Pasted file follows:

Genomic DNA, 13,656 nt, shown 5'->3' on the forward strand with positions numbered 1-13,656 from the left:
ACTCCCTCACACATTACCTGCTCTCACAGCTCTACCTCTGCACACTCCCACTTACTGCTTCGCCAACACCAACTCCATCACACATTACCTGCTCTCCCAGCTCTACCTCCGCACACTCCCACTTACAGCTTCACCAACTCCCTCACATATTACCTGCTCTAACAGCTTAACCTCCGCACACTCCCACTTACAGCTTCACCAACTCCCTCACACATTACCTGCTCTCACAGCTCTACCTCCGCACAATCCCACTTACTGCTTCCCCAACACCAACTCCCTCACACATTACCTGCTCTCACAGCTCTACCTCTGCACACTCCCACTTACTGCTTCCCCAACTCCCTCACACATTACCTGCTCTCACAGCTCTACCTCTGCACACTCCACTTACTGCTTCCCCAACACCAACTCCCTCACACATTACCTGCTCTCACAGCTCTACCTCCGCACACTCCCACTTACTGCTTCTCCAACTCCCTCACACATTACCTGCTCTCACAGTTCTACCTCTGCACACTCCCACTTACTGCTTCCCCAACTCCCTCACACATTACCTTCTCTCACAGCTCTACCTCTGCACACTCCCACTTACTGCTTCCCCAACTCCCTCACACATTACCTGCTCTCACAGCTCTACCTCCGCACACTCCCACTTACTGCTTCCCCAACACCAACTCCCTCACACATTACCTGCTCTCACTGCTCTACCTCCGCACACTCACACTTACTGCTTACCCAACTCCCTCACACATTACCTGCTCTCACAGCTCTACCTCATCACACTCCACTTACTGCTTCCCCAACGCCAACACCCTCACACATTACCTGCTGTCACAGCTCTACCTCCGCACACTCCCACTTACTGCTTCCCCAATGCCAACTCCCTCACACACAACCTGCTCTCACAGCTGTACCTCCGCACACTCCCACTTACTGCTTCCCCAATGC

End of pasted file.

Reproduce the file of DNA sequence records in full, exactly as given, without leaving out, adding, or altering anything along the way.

Genomic DNA, 13,656 nt, shown 5'->3' on the forward strand with positions numbered 1-13,656 from the left:
ACTCCCTCACACATTACCTGCTCTCACAGCTCTACCTCTGCACACTCCCACTTACTGCTTCGCCAACACCAACTCCATCACACATTACCTGCTCTCCCAGCTCTACCTCCGCACACTCCCACTTACAGCTTCACCAACTCCCTCACATATTACCTGCTCTAACAGCTTAACCTCCGCACACTCCCACTTACAGCTTCACCAACTCCCTCACACATTACCTGCTCTCACAGCTCTACCTCCGCACAATCCCACTTACTGCTTCCCCAACACCAACTCCCTCACACATTACCTGCTCTCACAGCTCTACCTCTGCACACTCCCACTTACTGCTTCCCCAACTCCCTCACACATTACCTGCTCTCACAGCTCTACCTCTGCACACTCCACTTACTGCTTCCCCAACACCAACTCCCTCACACATTACCTGCTCTCACAGCTCTACCTCCGCACACTCCCACTTACTGCTTCTCCAACTCCCTCACACATTACCTGCTCTCACAGTTCTACCTCTGCACACTCCCACTTACTGCTTCCCCAACTCCCTCACACATTACCTTCTCTCACAGCTCTACCTCTGCACACTCCCACTTACTGCTTCCCCAACTCCCTCACACATTACCTGCTCTCACAGCTCTACCTCCGCACACTCCCACTTACTGCTTCCCCAACACCAACTCCCTCACACATTACCTGCTCTCACTGCTCTACCTCCGCACACTCACACTTACTGCTTACCCAACTCCCTCACACATTACCTGCTCTCACAGCTCTACCTCATCACACTCCACTTACTGCTTCCCCAACGCCAACACCCTCACACATTACCTGCTGTCACAGCTCTACCTCCGCACACTCCCACTTACTGCTTCCCCAATGCCAACTCCCTCACACACAACCTGCTCTCACAGCTGTACCTCCGCACACTCCCACTTACTGCTTCCCCAATGC